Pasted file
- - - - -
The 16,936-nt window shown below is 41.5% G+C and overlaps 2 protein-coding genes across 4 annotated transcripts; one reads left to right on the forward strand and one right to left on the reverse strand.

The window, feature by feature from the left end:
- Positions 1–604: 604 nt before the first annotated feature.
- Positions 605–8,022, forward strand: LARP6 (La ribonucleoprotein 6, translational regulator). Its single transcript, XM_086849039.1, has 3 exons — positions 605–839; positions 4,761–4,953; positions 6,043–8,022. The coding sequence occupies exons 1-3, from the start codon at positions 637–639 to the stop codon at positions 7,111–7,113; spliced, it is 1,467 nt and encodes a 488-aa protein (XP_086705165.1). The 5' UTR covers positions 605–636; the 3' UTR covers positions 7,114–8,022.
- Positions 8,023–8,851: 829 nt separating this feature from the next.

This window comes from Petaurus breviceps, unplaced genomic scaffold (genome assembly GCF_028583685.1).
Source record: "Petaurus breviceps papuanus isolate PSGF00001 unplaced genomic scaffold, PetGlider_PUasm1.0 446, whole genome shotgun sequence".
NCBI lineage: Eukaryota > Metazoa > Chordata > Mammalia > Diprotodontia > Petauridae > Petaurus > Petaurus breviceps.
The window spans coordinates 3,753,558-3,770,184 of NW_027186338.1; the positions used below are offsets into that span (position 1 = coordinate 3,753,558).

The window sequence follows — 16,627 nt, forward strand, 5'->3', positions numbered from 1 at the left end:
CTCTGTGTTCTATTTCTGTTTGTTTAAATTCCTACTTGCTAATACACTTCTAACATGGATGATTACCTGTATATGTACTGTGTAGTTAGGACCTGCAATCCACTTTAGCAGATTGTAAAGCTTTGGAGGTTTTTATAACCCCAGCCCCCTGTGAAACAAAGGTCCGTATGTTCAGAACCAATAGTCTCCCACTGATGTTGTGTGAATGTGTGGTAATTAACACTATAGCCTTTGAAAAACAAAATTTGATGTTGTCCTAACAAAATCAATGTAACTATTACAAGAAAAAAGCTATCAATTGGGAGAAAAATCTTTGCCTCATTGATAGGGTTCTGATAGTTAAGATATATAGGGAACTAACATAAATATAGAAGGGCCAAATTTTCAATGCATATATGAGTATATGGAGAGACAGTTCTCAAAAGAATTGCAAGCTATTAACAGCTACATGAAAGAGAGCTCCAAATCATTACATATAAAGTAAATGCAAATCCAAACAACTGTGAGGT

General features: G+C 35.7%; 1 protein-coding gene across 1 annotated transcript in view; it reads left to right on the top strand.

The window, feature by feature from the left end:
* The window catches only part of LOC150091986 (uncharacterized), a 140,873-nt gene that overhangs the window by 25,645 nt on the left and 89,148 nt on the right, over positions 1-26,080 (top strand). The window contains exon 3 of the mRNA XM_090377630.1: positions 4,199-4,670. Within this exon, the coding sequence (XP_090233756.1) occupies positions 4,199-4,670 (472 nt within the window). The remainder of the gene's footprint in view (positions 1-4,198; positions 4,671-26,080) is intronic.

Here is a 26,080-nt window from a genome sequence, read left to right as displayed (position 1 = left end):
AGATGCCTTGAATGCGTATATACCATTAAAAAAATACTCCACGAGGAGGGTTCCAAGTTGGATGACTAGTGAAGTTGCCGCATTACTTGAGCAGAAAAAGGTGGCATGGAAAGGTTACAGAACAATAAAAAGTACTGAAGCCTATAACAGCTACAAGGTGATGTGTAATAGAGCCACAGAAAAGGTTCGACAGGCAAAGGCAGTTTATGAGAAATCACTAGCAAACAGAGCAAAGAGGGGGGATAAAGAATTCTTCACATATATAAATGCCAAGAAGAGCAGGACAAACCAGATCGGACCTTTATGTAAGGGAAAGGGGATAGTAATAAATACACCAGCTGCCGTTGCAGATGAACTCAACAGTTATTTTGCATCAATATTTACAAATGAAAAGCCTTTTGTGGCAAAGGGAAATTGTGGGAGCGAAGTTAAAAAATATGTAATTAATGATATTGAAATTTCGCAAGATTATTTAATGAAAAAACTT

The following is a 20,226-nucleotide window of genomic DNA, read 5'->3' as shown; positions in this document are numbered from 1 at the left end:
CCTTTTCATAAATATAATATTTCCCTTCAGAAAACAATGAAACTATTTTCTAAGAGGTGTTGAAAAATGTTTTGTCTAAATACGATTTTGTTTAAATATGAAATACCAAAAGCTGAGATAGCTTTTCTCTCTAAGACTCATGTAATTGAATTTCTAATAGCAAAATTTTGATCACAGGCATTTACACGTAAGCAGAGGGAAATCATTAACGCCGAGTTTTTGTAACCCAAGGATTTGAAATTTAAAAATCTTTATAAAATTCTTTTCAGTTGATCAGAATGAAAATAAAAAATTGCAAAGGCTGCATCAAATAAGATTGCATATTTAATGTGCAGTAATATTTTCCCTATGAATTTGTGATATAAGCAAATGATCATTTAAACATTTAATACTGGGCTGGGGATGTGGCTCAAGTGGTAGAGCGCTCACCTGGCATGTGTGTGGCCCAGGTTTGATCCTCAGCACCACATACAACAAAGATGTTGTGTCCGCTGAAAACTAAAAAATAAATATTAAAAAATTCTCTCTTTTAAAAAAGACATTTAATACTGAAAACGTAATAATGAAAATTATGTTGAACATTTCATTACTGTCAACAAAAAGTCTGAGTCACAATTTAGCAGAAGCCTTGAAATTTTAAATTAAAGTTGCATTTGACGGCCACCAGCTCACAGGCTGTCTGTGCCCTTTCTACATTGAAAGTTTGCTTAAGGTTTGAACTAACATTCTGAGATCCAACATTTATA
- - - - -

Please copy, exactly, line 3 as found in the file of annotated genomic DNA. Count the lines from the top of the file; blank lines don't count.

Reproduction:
- Positions 1–604: 604 nt before the first annotated feature.